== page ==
It’s pretty easy to prepare for that. Sure, the Wolverines had enough talent to move the ball anyway, but you can see how that might be an issue against teams with similar talent.

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  • This year, Michigan has moved away from 21 and 22 personnel (i.e. the use of a fullback), sticking almost entirely to 11 and 12. And the Wolverines’ run-pass rates from both are near 50-50 (56% pass from 11 personnel, 52% run from 12).

    When they pass, they’re also more likely to use the entire field. Whereas last year’s passing game was defined primarily by outs, screens and go routes, Shea Patterson is throwing more intermediate routes this year — 20 passes per game between 11 and 20 yards downfield, compared with 16.2 in 2018. He’s also doing a little better within this range, averaging 8.4 yards per pass compared to last year’s 7.8. And that’s without last year’s leading receiver, Donovan Peoples-Jones, who hasn’t played yet this year because of injury.

    Of course, you can still pretty easily identify what Michigan wants to do. All you need to know is the down and distance.

    I define standard downs as first downs, second-and-7 or less, and third- or fourth-and-4 or less. Passing downs are everything else: second-and-8 or more, third- or fourth-and-5 or more. Obviously teams run the ball more on standard downs (58% of the time on average) than passing downs (34%), but the Wolverines are far more extreme than the national averages: They’re running 67% of the time on standard downs (24th most overall) and only 20% of the time on passing downs (14th least).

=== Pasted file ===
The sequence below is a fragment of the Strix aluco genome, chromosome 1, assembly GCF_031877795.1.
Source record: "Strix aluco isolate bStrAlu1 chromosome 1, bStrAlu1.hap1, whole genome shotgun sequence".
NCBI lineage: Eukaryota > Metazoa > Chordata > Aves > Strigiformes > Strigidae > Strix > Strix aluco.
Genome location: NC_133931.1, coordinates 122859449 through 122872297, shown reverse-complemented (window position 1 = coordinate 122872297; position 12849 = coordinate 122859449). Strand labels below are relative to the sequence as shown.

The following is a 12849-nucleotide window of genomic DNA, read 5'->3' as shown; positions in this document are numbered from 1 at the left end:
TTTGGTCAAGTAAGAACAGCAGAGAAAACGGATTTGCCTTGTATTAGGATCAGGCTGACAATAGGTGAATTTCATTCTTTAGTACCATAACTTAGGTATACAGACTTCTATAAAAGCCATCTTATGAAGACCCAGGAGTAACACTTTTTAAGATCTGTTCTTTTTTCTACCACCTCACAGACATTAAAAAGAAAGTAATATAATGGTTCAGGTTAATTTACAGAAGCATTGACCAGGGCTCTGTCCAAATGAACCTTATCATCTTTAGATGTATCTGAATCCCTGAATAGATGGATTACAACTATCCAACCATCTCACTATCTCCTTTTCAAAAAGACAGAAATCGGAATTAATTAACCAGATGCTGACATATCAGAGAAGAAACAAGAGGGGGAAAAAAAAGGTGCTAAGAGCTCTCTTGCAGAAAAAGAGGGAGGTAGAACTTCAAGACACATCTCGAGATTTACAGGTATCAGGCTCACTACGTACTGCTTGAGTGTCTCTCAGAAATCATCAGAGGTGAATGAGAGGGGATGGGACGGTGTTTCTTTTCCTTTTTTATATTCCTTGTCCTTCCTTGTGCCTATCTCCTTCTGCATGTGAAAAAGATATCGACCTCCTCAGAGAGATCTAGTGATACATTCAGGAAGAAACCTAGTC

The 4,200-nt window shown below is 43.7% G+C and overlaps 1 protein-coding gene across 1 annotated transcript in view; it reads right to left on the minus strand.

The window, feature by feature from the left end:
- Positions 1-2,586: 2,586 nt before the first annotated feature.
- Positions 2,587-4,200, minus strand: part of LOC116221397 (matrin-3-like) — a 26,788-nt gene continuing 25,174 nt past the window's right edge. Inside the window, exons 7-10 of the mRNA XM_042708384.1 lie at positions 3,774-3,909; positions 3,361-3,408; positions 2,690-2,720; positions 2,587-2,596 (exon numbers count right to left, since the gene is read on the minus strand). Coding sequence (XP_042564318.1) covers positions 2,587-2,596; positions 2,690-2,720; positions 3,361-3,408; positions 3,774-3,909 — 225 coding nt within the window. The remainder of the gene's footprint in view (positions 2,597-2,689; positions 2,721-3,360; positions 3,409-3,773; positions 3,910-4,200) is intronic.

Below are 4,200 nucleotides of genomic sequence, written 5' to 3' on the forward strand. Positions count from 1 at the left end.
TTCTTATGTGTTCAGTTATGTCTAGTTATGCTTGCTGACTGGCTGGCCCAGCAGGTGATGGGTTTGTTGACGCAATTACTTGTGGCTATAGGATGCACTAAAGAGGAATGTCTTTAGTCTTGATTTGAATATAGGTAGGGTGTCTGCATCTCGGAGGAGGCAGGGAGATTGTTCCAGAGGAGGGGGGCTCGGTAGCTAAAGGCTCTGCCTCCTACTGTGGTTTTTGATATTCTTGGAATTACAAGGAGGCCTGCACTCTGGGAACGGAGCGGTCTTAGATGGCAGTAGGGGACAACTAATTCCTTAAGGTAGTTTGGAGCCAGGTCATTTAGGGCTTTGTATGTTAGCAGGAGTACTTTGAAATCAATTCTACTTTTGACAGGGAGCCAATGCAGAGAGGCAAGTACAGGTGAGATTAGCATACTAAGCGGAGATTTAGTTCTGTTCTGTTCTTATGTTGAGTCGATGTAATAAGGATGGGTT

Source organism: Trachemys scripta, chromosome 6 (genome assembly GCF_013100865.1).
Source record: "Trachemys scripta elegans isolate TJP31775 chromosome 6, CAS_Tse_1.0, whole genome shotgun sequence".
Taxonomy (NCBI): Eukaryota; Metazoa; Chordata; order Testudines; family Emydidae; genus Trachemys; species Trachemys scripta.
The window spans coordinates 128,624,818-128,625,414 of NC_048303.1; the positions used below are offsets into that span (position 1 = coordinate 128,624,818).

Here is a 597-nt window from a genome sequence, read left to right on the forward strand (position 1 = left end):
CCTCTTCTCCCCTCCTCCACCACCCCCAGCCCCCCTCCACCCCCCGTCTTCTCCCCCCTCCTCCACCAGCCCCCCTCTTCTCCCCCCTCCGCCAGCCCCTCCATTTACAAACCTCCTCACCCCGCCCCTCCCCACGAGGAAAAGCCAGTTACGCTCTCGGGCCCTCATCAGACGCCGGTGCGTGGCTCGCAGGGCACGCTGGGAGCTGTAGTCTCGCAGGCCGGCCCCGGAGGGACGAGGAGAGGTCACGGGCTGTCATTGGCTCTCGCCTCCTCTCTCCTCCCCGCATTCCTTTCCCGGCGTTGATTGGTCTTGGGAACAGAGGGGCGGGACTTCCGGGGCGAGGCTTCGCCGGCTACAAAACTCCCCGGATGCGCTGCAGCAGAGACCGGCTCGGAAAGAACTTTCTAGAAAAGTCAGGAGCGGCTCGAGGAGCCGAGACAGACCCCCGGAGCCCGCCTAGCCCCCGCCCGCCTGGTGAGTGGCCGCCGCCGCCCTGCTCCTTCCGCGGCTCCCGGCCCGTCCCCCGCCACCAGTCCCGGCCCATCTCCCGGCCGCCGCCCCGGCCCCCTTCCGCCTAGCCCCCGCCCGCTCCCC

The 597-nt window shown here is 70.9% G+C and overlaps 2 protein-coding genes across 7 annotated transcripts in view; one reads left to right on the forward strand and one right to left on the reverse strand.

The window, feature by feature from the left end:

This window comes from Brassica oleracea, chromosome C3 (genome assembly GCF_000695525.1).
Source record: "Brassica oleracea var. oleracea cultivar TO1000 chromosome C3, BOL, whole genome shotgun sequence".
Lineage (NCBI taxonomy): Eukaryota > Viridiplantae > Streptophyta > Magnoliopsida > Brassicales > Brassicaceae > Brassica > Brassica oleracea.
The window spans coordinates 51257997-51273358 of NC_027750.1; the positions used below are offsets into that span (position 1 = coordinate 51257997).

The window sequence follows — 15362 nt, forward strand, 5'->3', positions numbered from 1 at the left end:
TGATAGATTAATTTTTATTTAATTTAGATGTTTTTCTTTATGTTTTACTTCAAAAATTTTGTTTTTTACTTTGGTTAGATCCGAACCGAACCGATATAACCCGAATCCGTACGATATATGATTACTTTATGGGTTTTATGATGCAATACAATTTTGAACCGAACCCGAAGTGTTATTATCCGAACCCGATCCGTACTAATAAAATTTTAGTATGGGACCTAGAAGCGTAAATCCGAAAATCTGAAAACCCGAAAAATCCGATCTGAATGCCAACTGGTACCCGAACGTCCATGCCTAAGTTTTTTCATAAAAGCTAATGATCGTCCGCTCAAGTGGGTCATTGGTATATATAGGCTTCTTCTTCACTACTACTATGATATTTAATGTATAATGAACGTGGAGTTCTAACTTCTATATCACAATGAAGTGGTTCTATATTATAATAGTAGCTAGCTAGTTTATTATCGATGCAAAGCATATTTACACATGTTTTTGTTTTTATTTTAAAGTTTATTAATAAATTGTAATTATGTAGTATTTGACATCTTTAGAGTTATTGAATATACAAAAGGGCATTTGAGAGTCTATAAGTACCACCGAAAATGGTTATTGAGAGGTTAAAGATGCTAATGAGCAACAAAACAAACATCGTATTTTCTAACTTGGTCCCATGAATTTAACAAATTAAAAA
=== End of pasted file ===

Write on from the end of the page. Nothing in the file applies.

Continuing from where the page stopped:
Both Middle Tennessee and Army took full advantage of this tendency, blitzing and stunting with abandon. And Patterson was dealing with plenty of second- and third-and-longs because MTSU and Army also knew when the Wolverines wanted to run. Michigan ranks 91st in rushing success rate so far, and in his first game as feature back, blue-chip freshman Zach Charbonnet gained only 100 yards in 33 carries against Army. The return of star lineman Jon Runyan from injury will help, but those are some pretty dreary numbers.

    With a week off to reassess and self-scout, I’m guessing Michigan rights some of these extreme tendencies a bit, perhaps giving Patterson a few more first-down pass opportunities and giving Charbonnet some second-down carries, when maybe there aren’t eight Wisconsin defenders in the box. If the Wolverines don’t break tendency, the Badgers’ defense is going to tee off.

    3. Why has Wisconsin been so dominant?

    With Wisconsin taking a step back in 2018 and young teams like Nebraska and Minnesota looking primed for a jump, it was easy to assume this year’s Big Ten West race would be wide open. And maybe it still will be. But as things currently stand, Wisconsin enters conference play as the West favorite once again. Nebraska, Minnesota and Northwestern have all been underwhelming, and … again … Wisconsin 110, First Two Opponents 0.

    What has made the Badgers so impressive so far? Let’s start with the defense.

    Success rate is a football efficiency measure that determines each play a success or non-success based on whether it gains 50% of necessary yardage on first down, 70% on second or 100% on third or fourth down. It functions as an on-base percentage of sorts, and Wisconsin’s defense has been an efficiency machine thus far: first in success rate allowed, first against the run, second against the pass, first on standard downs, fifth on passing downs.

    Do South Florida and Central Michigan have good offenses? Not even close. But there’s predictive value in treating bad teams and units like truly horrible teams and units, and that’s what Wisconsin has done.